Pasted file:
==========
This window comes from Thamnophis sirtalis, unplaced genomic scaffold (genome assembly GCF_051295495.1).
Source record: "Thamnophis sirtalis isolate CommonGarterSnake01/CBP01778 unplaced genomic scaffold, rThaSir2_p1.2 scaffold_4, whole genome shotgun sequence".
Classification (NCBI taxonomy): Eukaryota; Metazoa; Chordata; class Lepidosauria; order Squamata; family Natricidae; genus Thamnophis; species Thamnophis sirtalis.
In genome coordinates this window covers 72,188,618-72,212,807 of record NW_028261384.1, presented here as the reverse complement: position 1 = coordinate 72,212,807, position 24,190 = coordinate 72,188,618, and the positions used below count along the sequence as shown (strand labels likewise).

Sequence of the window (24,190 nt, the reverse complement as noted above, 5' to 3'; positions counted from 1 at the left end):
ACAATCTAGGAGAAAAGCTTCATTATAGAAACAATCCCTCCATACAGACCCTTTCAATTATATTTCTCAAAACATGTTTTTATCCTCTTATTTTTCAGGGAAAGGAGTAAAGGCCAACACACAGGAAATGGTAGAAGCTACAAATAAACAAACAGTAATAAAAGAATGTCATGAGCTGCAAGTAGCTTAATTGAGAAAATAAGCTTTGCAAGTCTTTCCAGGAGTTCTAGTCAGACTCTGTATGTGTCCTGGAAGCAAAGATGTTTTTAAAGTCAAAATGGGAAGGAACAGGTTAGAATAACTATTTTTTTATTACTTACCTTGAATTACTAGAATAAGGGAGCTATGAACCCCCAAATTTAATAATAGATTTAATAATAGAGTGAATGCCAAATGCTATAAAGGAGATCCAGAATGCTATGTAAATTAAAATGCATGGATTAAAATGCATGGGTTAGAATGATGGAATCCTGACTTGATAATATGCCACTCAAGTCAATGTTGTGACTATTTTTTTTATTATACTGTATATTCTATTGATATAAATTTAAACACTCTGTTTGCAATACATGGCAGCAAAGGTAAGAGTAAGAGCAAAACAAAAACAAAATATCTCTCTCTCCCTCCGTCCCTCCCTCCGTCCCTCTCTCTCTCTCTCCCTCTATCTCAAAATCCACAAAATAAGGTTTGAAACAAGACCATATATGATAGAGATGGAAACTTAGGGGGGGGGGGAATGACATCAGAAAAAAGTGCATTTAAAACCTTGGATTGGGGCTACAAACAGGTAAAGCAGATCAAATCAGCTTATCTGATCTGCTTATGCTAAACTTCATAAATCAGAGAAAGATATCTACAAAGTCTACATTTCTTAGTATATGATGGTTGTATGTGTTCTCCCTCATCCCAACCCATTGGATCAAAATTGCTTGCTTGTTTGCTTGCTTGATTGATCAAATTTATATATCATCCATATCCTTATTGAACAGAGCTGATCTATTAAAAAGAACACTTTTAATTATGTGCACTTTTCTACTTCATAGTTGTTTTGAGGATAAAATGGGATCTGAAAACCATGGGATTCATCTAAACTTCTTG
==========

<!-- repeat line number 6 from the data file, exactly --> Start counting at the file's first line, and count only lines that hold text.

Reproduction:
ACAATCTAGGAGAAAAGCTTCATTATAGAAACAATCCCTCCATACAGACCCTTTCAATTATATTTCTCAAAACATGTTTTTATCCTCTTATTTTTCAGGGAAAGGAGTAAAGGCCAACACACAGGAAATGGTAGAAGCTACAAATAAACAAACAGTAATAAAAGAATGTCATGAGCTGCAAGTAGCTTAATTGAGAAAATAAGCTTTGCAAGTCTTTCCAGGAGTTCTAGTCAGACTCTGTATGTGTCCTGGAAGCAAAGATGTTTTTAAAGTCAAAATGGGAAGGAACAGGTTAGAATAACTATTTTTTTATTACTTACCTTGAATTACTAGAATAAGGGAGCTATGAACCCCCAAATTTAATAATAGATTTAATAATAGAGTGAATGCCAAATGCTATAAAGGAGATCCAGAATGCTATGTAAATTAAAATGCATGGATTAAAATGCATGGGTTAGAATGATGGAATCCTGACTTGATAATATGCCACTCAAGTCAATGTTGTGACTATTTTTTTTATTATACTGTATATTCTATTGATATAAATTTAAACACTCTGTTTGCAATACATGGCAGCAAAGGTAAGAGTAAGAGCAAAACAAAAACAAAATATCTCTCTCTCCCTCCGTCCCTCCCTCCGTCCCTCTCTCTCTCTCTCCCTCTATCTCAAAATCCACAAAATAAGGTTTGAAACAAGACCATATATGATAGAGATGGAAACTTAGGGGGGGGGGGAATGACATCAGAAAAAAGTGCATTTAAAACCTTGGATTGGGGCTACAAACAGGTAAAGCAGATCAAATCAGCTTATCTGATCTGCTTATGCTAAACTTCATAAATCAGAGAAAGATATCTACAAAGTCTACATTTCTTAGTATATGATGGTTGTATGTGTTCTCCCTCATCCCAACCCATTGGATCAAAATTGCTTGCTTGTTTGCTTGCTTGATTGATCAAATTTATATATCATCCATATCCTTATTGAACAGAGCTGATCTATTAAAAAGAACACTTTTAATTATGTGCACTTTTCTACTTCATAGTTGTTTTGAGGATAAAATGGGATCTGAAAACCATGGGATTCATCTAAACTTCTTG